A few months after Irving, Texas-based Fluor Corp. (NYSE: FLR) announced it will leave Sugar Land after 40 years, plans are underway for the redevelopment of the campus it’s vacating.
Sugar Land-based Planned Community Developers said it has the 53-acre Lake Pointe Plaza under contract with the property owner, prominent Houston businessman Charles Hurwitz’s Maxxam Inc.
PCD plans to develop a mixed-use waterfront district with retail, restaurants and entertainment venues; apartments, townhomes and condos; a 4-star hotel with
conference center and exhibition hall; boutique office space; and medical and life sciences facilities.
The Houston office of San Francisco-based Gensler is in charge of design for the development, which will accentuate the waterfront on both sides of the peninsula, PCD said.
That includes an “interactive wharf dining experience” with piers and bridges and activities such as kayaking, paddle boarding and water cycling on Brooks Lake.
Also part of the vision are mature tree-lined streets, walking trails and parks, and a beacon lighting theme, which “just make it (someplace where) people want to come … and just hang out, a place you’d like to go to have fun, not just to go eat, shop or anything
— just go there and have a great afternoon,” said Don Janssen, president of PCD.
PCD also developed the 10,000-acre First Colony master-planned community, including the 32-acre Sugar Land Town Square. It previously bought 190 acres surrounding the Fluor campus from Fluor and has since developed it into Lake Pointe Town Center, including retail, restaurants, townhomes and two hotels. The 53-acre site is the last piece of land PCD is scooping up in the Lake Pointe development, and it has been a long time coming.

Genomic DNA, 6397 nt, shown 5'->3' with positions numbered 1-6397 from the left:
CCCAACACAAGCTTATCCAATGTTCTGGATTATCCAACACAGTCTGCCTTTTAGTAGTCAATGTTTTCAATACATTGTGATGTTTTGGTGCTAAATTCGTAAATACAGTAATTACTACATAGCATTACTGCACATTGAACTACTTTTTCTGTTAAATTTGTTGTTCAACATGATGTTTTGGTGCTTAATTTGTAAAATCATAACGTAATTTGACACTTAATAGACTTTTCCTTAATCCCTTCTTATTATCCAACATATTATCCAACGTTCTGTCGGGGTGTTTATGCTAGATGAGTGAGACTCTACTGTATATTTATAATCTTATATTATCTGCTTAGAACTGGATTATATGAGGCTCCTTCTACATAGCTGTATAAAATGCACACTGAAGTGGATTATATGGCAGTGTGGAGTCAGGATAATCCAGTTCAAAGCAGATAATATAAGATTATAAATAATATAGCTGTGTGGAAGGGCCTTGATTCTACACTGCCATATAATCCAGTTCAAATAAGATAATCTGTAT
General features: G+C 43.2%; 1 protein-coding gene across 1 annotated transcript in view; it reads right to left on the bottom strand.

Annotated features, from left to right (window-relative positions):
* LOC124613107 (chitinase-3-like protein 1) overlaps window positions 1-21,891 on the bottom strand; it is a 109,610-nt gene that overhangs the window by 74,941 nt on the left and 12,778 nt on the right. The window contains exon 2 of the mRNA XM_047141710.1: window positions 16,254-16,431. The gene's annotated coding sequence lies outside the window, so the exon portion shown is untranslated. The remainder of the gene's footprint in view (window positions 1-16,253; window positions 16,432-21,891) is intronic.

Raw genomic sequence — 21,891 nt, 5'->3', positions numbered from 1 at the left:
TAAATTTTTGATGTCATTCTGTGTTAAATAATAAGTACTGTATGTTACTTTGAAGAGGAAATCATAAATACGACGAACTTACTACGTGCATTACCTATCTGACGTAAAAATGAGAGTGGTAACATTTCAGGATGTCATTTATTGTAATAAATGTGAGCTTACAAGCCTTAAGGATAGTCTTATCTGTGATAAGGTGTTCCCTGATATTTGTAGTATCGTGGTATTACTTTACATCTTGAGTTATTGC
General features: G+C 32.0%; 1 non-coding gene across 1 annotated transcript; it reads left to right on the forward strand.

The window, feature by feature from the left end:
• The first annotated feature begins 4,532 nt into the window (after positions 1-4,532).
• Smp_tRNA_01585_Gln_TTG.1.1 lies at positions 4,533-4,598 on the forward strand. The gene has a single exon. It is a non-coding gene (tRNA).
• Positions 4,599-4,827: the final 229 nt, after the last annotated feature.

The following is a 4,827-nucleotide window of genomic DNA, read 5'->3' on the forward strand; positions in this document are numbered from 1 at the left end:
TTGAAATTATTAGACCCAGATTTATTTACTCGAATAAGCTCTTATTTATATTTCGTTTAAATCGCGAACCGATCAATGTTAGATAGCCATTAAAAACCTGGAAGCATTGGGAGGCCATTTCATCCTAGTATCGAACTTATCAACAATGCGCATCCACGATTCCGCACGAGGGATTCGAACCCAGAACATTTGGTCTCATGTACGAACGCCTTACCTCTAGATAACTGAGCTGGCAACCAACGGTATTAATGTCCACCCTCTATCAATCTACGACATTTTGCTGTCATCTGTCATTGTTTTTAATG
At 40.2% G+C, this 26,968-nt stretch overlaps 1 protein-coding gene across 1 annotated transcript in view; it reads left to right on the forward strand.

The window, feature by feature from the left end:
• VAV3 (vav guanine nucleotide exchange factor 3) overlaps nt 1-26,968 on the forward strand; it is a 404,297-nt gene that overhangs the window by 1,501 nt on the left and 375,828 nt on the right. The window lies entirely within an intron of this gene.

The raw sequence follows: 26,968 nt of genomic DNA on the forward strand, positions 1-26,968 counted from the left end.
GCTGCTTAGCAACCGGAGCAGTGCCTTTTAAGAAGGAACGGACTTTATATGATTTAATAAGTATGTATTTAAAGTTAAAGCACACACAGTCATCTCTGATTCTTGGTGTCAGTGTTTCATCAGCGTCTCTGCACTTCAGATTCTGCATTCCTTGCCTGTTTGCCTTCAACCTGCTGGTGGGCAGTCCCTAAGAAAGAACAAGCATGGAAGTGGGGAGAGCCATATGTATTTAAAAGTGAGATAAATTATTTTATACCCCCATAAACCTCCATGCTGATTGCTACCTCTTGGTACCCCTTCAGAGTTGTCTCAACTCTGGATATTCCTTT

“I’ve been really working with the current owner of the property for about four years,” Janssen said. “Because I knew there was the absolute chance that Fluor could leave, and I didn’t want to wait until I knew whether they were going to stay or leave.”
The property has been under contract for the past four months, he said, since before Fluor announced that it was going to move its Houston office to the Energy Corridor.
The global engineering and construction company has signed a 12-year lease with Plano, Texas-based Granite Properties for the entire Three Eldridge building, at 737 N. Eldridge Parkway, and plans to move its roughly 1,600 employees by the end of the second quarter of next year.
PCD hopes to get started on the development, including tearing down all or most existing buildings, in the third quarter of next year. Build-out of the entire mixed-use could take 10 to 12 years, Janssen said.
The developer also involved the city of Sugar Land in its vision for the site early on, he said, adding he wants it to be a collaborative effort that gives all stakeholders a seat at the table.
“The city has identified the Fluor campus as an opportunity site for future redevelopment in the city toward our effort in creating ‘Regional Activity Centers’ — compact, walkable mixed-use areas,” city spokesman Doug Adolph said in a statement. “We look forward to PCD presenting their project to the City Council tomorrow night (Aug. 22).”
Last November, Fluor sold another 50-acre site where it had originally meant to build a new campus, to Dhanani Private Equity Group. The Stafford-based developer also plans to turn that vacant site, on University Boulevard off Interstate 69 next to Sugar Land’s Smart Financial Centre, into a mixed-use development including townhomes, retail, restaurants, and office space.
Earlier this month, PCD handed over management of Sugar Land Town Square to Rebees Management Co. but continues to handle leasing for the town center.
PCD has since moved its office from there to Lake Pointe Plaza, at 1 Fluor Daniel Drive.